I learned a few valuable lessons in that first round of 50. The biggest one was that when I didn't have time to sit down and make a whole page, I was more likely to shop. It's easy to whip out my phone and browse through the latest goodies. It doesn't make a mess, it doesn't take much thought, it's fast and it scratches that creative itch. The problem is that it does scratch that itch, and then I'm not as eager to get into my craftroom, and the cycle begins. I also learned that I'm tempted by sales and will buy things that aren't a great fit for my style or needs if I feel like they are a great deal, and if someone I'm inspired by uses something I sometimes feel like I 'need' it even if I'm not sure how I personally would use it.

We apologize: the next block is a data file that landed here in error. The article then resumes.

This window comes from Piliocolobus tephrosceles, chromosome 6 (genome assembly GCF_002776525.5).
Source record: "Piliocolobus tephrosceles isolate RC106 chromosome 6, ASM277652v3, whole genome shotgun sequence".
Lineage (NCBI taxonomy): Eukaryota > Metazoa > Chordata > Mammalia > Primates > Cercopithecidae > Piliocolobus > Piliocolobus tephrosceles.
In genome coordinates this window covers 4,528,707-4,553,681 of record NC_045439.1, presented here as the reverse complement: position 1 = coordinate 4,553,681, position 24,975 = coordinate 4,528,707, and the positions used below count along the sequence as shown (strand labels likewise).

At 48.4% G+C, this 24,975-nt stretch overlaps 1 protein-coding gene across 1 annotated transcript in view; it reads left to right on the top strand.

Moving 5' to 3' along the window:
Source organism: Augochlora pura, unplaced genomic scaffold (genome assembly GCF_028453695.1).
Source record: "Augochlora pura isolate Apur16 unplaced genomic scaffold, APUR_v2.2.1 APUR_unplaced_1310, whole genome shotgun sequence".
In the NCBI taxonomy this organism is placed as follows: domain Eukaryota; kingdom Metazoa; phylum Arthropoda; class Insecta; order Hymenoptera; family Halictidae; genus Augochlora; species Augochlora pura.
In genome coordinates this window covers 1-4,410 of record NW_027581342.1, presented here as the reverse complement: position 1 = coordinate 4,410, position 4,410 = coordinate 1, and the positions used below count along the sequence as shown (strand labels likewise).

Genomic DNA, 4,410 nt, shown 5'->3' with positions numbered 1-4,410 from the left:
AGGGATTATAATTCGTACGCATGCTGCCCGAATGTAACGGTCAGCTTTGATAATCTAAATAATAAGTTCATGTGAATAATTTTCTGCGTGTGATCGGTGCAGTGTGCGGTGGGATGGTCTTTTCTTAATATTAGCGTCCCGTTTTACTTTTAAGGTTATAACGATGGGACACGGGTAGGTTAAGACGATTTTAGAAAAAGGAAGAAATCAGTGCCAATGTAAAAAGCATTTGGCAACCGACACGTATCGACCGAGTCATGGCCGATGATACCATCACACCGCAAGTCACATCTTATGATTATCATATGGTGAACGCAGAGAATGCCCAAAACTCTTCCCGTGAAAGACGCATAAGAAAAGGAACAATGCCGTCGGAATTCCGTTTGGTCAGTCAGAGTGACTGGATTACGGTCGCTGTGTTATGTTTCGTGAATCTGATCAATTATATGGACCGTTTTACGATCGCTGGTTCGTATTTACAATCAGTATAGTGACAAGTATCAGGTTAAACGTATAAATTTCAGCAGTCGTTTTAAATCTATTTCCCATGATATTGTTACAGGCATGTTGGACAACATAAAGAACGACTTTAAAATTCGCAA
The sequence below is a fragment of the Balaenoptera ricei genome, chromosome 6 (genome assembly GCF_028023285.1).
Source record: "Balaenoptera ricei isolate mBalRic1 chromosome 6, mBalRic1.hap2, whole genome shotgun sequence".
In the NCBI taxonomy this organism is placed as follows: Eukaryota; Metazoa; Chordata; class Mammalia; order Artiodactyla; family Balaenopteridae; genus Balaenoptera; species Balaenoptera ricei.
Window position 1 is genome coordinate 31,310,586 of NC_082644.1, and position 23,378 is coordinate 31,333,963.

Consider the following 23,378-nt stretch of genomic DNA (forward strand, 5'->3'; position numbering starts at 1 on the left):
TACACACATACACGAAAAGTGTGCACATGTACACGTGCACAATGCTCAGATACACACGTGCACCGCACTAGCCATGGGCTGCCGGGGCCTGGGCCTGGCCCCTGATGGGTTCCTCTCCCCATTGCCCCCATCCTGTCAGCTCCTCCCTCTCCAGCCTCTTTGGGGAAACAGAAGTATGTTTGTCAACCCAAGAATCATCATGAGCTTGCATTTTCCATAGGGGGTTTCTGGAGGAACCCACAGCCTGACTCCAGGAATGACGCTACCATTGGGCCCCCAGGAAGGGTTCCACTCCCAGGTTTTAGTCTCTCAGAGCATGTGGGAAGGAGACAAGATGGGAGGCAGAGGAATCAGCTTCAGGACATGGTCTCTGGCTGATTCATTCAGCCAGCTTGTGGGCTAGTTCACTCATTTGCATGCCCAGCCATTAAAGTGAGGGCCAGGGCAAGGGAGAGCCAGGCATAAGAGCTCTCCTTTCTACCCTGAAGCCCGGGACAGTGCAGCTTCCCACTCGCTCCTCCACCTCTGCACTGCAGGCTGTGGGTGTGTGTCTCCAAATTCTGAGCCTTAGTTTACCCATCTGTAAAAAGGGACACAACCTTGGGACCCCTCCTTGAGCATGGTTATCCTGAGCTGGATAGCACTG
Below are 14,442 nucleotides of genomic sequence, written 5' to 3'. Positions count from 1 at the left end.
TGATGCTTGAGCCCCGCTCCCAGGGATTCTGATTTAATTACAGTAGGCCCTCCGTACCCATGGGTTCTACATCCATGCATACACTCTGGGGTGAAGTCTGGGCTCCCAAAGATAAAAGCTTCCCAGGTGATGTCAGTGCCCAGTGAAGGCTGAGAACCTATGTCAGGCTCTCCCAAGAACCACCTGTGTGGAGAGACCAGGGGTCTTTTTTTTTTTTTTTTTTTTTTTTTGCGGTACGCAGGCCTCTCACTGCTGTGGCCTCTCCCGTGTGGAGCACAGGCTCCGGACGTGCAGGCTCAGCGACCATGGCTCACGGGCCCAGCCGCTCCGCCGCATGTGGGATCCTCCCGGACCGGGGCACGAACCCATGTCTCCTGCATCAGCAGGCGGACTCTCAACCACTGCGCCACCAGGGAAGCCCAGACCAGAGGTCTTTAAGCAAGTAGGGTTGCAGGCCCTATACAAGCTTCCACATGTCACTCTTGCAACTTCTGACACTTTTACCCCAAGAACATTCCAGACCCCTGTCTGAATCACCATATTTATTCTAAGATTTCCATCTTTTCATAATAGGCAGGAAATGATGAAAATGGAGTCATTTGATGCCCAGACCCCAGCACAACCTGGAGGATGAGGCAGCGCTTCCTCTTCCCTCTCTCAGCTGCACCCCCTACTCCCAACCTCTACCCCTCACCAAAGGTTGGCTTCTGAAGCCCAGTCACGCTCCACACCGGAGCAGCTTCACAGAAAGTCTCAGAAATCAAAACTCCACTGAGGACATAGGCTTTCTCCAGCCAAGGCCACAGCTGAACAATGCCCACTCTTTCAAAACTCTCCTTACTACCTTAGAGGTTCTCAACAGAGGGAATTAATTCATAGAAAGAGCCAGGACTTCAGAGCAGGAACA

Now the challenge has a home on Facebook, and though a lot of members stick with the initial idea of 50 projects, some do a monthly goal or choose a more manageable number. The real goal is to encourage each other to pull those pretty papers off the shelf and USE them. To harness that creative energy to actually create, instead of just collecting supplies, however beautiful they may be.

Sometimes I think it takes a challenge, or an encouraging group of like-minded crafters to get us going. It can be hard for me when a lot of my online crafting buddies are enabling and I'm trying to watch my pennies, or even just make time to use the last collection I purchased before buying more.

If that sounds like you, you're welcome to join us! We now have over 1,000 members on our Facebook group, with thousands of projects shared and zero temptation brought about by shared deals and hauls.